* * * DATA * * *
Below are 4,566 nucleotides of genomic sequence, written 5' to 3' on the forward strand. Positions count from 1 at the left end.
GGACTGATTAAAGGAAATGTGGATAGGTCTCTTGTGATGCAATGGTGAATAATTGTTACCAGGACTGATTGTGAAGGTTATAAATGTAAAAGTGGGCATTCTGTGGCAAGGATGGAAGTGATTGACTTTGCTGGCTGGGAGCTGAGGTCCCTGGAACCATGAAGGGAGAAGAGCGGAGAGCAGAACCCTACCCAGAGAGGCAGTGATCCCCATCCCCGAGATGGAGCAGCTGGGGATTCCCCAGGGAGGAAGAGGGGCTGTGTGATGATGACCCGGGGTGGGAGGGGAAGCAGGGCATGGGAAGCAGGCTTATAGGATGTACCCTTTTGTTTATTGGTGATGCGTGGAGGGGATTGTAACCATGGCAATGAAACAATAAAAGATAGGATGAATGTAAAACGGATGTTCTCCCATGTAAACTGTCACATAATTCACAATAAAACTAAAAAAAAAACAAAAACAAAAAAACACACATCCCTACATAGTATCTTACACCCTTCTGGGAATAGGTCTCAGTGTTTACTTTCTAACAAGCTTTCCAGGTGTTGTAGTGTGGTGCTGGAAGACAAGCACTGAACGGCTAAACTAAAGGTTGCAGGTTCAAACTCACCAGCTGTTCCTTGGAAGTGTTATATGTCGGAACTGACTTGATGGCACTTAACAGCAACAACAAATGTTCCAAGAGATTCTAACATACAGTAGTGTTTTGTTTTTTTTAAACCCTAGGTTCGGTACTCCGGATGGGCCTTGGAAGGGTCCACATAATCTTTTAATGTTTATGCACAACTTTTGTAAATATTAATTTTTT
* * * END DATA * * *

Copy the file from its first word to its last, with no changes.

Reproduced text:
Below are 4,566 nucleotides of genomic sequence, written 5' to 3' on the forward strand. Positions count from 1 at the left end.
GGACTGATTAAAGGAAATGTGGATAGGTCTCTTGTGATGCAATGGTGAATAATTGTTACCAGGACTGATTGTGAAGGTTATAAATGTAAAAGTGGGCATTCTGTGGCAAGGATGGAAGTGATTGACTTTGCTGGCTGGGAGCTGAGGTCCCTGGAACCATGAAGGGAGAAGAGCGGAGAGCAGAACCCTACCCAGAGAGGCAGTGATCCCCATCCCCGAGATGGAGCAGCTGGGGATTCCCCAGGGAGGAAGAGGGGCTGTGTGATGATGACCCGGGGTGGGAGGGGAAGCAGGGCATGGGAAGCAGGCTTATAGGATGTACCCTTTTGTTTATTGGTGATGCGTGGAGGGGATTGTAACCATGGCAATGAAACAATAAAAGATAGGATGAATGTAAAACGGATGTTCTCCCATGTAAACTGTCACATAATTCACAATAAAACTAAAAAAAAAACAAAAACAAAAAAACACACATCCCTACATAGTATCTTACACCCTTCTGGGAATAGGTCTCAGTGTTTACTTTCTAACAAGCTTTCCAGGTGTTGTAGTGTGGTGCTGGAAGACAAGCACTGAACGGCTAAACTAAAGGTTGCAGGTTCAAACTCACCAGCTGTTCCTTGGAAGTGTTATATGTCGGAACTGACTTGATGGCACTTAACAGCAACAACAAATGTTCCAAGAGATTCTAACATACAGTAGTGTTTTGTTTTTTTTAAACCCTAGGTTCGGTACTCCGGATGGGCCTTGGAAGGGTCCACATAATCTTTTAATGTTTATGCACAACTTTTGTAAATATTAATTTTTT